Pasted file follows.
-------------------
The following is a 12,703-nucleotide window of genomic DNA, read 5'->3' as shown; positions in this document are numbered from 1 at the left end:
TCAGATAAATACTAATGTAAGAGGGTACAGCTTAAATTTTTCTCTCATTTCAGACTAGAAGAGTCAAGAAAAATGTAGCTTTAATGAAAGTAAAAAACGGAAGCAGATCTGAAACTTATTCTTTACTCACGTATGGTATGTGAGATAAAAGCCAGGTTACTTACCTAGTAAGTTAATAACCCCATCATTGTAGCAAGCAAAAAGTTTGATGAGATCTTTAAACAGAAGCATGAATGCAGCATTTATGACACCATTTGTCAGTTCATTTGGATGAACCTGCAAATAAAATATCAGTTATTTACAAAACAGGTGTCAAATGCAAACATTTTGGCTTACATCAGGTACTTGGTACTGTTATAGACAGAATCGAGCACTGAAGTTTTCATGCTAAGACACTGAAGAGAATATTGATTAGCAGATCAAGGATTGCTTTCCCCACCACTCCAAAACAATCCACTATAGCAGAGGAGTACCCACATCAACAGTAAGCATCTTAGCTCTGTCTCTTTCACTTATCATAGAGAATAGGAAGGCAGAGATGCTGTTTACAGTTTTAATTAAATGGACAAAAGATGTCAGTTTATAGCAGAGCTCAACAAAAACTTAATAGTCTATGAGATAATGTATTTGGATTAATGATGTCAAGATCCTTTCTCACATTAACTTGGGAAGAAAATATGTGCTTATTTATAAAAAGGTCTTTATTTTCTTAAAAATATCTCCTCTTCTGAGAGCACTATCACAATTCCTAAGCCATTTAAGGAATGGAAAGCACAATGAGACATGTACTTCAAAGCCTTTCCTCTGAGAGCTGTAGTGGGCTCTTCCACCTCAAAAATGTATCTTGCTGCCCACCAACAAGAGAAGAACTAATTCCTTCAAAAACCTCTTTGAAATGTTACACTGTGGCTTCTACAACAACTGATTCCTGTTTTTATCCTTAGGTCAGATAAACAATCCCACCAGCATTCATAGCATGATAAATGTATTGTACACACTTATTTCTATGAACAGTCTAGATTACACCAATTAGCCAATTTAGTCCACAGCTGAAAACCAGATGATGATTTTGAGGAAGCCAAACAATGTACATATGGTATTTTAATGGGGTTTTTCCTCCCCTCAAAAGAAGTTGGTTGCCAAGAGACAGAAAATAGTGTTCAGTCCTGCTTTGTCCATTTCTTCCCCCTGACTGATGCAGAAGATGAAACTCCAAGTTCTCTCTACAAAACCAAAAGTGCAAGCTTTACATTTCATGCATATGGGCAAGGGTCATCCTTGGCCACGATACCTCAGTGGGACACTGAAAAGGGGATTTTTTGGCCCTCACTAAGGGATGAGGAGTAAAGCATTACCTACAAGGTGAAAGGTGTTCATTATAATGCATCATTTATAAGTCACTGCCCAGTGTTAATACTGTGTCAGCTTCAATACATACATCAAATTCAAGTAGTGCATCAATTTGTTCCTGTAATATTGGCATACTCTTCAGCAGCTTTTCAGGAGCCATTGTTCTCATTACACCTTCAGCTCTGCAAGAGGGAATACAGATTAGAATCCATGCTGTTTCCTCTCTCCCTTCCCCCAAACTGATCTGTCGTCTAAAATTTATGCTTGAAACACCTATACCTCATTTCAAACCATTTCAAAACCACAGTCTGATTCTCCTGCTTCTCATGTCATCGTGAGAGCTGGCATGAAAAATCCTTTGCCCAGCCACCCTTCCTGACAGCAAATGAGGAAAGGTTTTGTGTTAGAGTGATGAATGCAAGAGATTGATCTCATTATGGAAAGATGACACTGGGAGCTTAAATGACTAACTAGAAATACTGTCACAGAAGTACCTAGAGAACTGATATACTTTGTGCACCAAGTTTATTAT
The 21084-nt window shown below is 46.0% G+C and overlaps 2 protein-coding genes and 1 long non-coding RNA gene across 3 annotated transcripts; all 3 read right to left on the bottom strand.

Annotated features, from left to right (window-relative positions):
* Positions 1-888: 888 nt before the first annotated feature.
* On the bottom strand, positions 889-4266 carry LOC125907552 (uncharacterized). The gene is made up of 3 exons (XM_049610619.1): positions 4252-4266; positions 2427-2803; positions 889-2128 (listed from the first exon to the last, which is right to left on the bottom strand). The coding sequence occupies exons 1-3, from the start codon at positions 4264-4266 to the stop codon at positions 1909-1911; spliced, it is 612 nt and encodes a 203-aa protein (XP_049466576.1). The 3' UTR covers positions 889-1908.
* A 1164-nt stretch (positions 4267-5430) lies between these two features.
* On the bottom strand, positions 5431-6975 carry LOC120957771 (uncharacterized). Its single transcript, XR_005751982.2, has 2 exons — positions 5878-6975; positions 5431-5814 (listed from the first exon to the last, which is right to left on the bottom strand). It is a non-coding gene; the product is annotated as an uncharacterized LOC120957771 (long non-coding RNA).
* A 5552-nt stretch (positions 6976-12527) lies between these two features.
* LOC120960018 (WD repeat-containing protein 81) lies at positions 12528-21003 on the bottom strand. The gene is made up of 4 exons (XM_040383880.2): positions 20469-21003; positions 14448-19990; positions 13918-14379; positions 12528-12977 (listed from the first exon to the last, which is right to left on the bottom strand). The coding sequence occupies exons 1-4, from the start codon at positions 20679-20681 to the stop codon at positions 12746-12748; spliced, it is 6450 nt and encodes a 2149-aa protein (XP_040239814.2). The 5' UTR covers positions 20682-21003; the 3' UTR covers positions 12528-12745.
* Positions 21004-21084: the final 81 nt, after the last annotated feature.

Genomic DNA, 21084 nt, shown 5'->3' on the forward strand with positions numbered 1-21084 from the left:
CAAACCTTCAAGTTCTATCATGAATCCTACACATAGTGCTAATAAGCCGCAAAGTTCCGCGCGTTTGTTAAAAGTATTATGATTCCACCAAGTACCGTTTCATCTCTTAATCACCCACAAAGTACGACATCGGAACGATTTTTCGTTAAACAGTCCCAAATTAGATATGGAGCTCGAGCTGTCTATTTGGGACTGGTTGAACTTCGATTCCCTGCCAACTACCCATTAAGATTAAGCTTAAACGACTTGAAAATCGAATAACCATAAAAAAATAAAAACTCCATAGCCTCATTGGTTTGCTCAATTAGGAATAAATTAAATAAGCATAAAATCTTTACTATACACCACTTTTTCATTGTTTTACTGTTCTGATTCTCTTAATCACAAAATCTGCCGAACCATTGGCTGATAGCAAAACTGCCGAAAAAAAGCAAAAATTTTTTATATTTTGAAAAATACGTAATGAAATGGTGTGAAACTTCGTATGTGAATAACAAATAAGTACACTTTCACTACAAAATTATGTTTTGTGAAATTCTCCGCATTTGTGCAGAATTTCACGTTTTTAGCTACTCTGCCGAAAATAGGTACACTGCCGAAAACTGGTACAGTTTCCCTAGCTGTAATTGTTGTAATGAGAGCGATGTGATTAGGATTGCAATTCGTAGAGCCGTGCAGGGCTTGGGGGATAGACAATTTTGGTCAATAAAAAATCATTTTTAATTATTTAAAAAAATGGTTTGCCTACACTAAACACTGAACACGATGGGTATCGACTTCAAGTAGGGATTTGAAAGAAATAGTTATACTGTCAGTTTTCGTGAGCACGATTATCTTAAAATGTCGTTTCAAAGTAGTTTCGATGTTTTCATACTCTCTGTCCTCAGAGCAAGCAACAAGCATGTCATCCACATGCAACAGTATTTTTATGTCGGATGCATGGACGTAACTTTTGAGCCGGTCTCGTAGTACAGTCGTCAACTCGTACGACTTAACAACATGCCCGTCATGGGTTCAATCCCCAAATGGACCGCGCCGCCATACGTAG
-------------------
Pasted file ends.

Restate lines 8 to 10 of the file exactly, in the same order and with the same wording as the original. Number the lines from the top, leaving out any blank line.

* On the bottom strand, positions 5431-6975 carry LOC120957771 (uncharacterized). Its single transcript, XR_005751982.2, has 2 exons — positions 5878-6975; positions 5431-5814 (listed from the first exon to the last, which is right to left on the bottom strand). It is a non-coding gene; the product is annotated as an uncharacterized LOC120957771 (long non-coding RNA).
* A 5552-nt stretch (positions 6976-12527) lies between these two features.
* LOC120960018 (WD repeat-containing protein 81) lies at positions 12528-21003 on the bottom strand. The gene is made up of 4 exons (XM_040383880.2): positions 20469-21003; positions 14448-19990; positions 13918-14379; positions 12528-12977 (listed from the first exon to the last, which is right to left on the bottom strand). The coding sequence occupies exons 1-4, from the start codon at positions 20679-20681 to the stop codon at positions 12746-12748; spliced, it is 6450 nt and encodes a 2149-aa protein (XP_040239814.2). The 5' UTR covers positions 20682-21003; the 3' UTR covers positions 12528-12745.